Azure DNS can be used for two scenarios:
1. Internet facing name resolution for a public DNS Domain.
2. Internal name resolution e.g. Virtual machines within VNets.
To get started creating DNS Zones, login to Azure and search for DNS Zone. You can host different DNS Zones in different resource groups. DNS is a global service hence the location used is simply an indicator of the resource group location.
When it’s done creating, the Name servers that have been assigned to our zone are shown as below.
In the record sets section for example, the record set name @ represents that all queries performed against the cloudnodelab.com zone will be resolved by the name servers selected.
To add a new record set, we select the corresponding button and then type out the representative record set name in my example it’s dev2.cloudnodelab.com and this has a single A record type of a public ip to one of my development environment VMs.
What this achieves is that any DNS queries that are performed against that public IP will be resolved by the Name servers of my cloudnodelab.com zone. We can perform a tracert to confirm this.
Private DNS Zones
Private DNS Zones are used to isolate your network interfaces/Azure virtual networks and the associated resources for example virtual machines from the Azure provided DNS Public service. We can confirm this by browsing to the DNS blade of the VNet on which our Virtual Machine is situated.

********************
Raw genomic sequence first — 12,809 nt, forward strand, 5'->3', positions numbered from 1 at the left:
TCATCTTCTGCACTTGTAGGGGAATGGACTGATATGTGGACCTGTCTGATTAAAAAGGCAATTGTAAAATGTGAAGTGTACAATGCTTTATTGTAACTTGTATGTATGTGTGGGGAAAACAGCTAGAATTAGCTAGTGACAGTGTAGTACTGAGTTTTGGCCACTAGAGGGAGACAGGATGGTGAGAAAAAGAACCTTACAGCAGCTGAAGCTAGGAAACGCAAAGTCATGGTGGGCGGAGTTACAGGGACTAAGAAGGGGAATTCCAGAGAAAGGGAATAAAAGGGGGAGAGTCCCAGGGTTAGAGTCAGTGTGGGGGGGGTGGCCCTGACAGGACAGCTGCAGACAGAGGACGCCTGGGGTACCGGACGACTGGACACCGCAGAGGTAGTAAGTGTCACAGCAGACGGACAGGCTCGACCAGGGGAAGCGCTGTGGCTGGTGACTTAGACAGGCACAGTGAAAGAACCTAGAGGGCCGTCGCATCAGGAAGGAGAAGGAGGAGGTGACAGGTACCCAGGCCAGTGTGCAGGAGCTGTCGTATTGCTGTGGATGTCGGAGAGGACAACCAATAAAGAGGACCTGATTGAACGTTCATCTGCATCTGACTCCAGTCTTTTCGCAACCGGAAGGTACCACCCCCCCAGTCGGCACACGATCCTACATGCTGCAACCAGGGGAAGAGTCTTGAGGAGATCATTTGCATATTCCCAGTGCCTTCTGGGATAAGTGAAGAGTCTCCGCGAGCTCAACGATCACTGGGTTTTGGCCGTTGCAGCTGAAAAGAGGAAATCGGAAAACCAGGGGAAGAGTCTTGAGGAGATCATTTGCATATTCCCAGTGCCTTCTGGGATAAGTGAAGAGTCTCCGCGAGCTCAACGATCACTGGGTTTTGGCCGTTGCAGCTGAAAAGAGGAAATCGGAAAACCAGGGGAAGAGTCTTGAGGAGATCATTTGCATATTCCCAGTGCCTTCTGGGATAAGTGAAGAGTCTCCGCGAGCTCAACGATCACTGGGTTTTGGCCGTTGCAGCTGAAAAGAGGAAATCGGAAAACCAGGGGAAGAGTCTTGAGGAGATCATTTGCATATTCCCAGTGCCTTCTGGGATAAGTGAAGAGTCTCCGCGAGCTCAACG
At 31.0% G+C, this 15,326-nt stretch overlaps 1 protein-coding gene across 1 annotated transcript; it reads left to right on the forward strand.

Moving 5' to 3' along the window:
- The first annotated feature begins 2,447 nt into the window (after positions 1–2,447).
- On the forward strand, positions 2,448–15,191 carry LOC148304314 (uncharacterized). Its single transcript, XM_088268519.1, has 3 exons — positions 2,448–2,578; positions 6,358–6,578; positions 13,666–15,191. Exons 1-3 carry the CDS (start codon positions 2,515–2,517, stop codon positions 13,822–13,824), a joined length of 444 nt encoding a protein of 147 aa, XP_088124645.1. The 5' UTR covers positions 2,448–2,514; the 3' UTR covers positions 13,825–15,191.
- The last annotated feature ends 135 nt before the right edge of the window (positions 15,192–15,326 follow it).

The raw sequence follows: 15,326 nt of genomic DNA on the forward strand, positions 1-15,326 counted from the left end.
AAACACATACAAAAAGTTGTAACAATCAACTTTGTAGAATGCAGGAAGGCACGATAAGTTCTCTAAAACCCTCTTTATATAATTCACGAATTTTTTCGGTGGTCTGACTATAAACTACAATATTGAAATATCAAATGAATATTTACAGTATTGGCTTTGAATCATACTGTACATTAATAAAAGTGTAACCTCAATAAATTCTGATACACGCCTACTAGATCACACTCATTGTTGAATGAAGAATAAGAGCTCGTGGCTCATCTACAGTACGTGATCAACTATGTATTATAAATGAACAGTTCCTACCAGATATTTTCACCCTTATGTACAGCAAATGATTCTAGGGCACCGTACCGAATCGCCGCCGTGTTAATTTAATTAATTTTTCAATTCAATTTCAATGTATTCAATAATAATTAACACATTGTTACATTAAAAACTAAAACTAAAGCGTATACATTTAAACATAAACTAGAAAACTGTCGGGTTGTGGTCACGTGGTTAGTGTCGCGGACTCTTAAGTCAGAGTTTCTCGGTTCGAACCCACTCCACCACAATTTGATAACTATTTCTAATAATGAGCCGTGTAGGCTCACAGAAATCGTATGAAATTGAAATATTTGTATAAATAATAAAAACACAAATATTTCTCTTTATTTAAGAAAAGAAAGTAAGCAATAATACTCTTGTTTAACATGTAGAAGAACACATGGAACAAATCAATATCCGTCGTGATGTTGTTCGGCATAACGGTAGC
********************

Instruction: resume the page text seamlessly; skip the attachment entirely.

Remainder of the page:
We can also note something similar on the DNS suffix of our Virtual Machine using an Azure Public DNS.
To get started creating a DNS Private Zone, Create a new resource and then give your zone a name.
When it's done creating, we shall get something similar to what we created in the Public DNS Zone only that this time we have an SOA record only and a private dns host as shown below.
To join our resources to this new zone, we shall register the VNets on which our resources sit and then this will enable them to get the private IP addresses from the private zone.
To effect the changes, I will restart one of my virtual machines so that a DNS record is automatically added to our private zone.
To configure our VMs to use the new DNS suffix, we'll do that manually on the machine. You can also do this on multiple machines using a Powershell script.
After restarting the machine, we will be able to see our new DNS Suffix to the private DNS zone.